Some people believe homeschooling is a parental effort to remove children from the public eye and prevent them from choosing their own values during early-adulthood. Even a Harvard professor, Elizabeth Bartholet, holds such a view. In her article, Bartholet claims homeschool parents use conservative Christian beliefs as a reason to remove their children from mainstream culture. She accuses such parents of questioning science, promoting female obedience and white supremacy. Readers world-wide criticized this article for being more opinion-based than a substantiated claim. Some researchers need to examine homeschooling more.
Reasons for Homeschooling
In direct response to this article, David Sikkink, a professor at the University of Notre Dame, took a more factual assessment of homeschooling. Sikkink “analyzed surveys of homeschooling families— including a 2016 government survey — and found that these families are not overwhelmingly Christian nor religious, and are not as universally closed-off to the outside world…The number one reason homeschooling parents cited was a concern about school environment, such as safety, drugs, or negative peer pressure.” These concerns about school environment are valid and up to the families to decide for themselves.
Just 16% of those families studied said their decision to homeschool was religion-based. This is a clear indication homeschooling is more than just one aspect of someone’s life and their personal beliefs. There’s more to the decision to homeschool than purely one’s faith.
Covid-19 forced many families into a temporary school-at-home situation; some parents may prefer to embrace homeschooling with a more long-term approach. Many more parents are starting to question why their children go to public school.
Resources for Homeschooling
So what resources are there to help with homeschooling? There are many online learning platforms, but these usually fill the school closure void as a virtual copy of classroom curriculum. What about real-world experiences? Real, human, messy experiences where learning is ingrained into your memory instead of as answers to a test quickly forgotten. What about community? Co-learning with friends where the lesson at the end of the day is how to be a good person to your neighbor, not merely achieving benchmarks on your way to standardized testing.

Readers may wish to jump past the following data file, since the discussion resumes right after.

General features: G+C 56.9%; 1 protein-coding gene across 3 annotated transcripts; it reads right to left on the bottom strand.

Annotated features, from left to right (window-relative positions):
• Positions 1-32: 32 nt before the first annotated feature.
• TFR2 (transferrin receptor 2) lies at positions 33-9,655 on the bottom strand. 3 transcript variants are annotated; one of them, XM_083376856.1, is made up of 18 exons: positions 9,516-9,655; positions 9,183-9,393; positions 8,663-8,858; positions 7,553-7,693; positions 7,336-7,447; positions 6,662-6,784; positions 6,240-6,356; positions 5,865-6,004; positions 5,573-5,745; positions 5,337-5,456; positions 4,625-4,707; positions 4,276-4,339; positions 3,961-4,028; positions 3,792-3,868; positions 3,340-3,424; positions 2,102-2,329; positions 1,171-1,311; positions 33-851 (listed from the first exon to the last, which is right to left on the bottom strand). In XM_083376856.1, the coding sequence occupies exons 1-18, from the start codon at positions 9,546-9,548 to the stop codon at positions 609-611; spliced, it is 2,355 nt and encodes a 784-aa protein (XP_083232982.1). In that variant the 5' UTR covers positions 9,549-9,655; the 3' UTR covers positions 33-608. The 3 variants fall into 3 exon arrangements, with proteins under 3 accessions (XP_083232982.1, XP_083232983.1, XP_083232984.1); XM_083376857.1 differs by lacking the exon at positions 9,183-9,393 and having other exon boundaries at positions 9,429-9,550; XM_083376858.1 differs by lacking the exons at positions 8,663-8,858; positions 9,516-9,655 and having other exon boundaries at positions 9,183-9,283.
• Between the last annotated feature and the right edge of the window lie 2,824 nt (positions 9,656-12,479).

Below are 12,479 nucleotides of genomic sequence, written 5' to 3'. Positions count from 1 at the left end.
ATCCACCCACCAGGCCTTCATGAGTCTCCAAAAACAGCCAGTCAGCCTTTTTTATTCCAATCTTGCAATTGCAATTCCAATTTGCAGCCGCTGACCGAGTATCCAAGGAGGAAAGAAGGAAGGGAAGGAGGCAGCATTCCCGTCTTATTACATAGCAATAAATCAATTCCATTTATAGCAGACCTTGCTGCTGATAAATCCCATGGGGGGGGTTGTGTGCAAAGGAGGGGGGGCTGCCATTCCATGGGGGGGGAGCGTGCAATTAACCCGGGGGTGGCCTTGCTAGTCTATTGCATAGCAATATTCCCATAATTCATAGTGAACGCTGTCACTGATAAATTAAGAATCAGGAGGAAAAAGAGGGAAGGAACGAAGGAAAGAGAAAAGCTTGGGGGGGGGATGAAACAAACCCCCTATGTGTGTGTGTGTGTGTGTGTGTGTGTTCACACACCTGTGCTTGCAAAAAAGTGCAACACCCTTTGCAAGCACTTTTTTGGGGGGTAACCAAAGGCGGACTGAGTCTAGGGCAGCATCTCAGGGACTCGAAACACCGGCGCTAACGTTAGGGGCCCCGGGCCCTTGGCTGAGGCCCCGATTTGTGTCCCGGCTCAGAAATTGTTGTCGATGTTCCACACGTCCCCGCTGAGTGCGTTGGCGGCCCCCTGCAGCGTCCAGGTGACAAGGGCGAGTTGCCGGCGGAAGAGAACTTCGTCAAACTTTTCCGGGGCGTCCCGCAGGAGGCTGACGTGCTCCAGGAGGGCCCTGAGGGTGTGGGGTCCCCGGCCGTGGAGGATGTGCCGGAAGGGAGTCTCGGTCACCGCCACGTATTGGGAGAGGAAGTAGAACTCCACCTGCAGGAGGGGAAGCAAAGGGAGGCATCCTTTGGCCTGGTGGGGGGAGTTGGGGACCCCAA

Kids can learn this way, whether they are going the short-term route of schooling-at-home or committing to the homeschool option for the long term. For either choice, parents need resources for their children’s education. Homeschool Cache aims to help meet that need by including parents as much as it does their kids. Learning is a familial endeavor in our opinion. We each learn from the other and the rest of our community.
Community and Marketplace
Homeschool Cache combines these ideas to present a marketplace and community that allow parents to share their educational means with other parents. In-home, tactile lessons and learning devices need to be available for families to experience learning as it should be. Connecting with others needs to be at the forefront of learning. The sudden turn towards homeschooling has made that combination of learning plus socialization a hurdle for the time being. A homeschooling community through Homeschool Cache can help provide that space.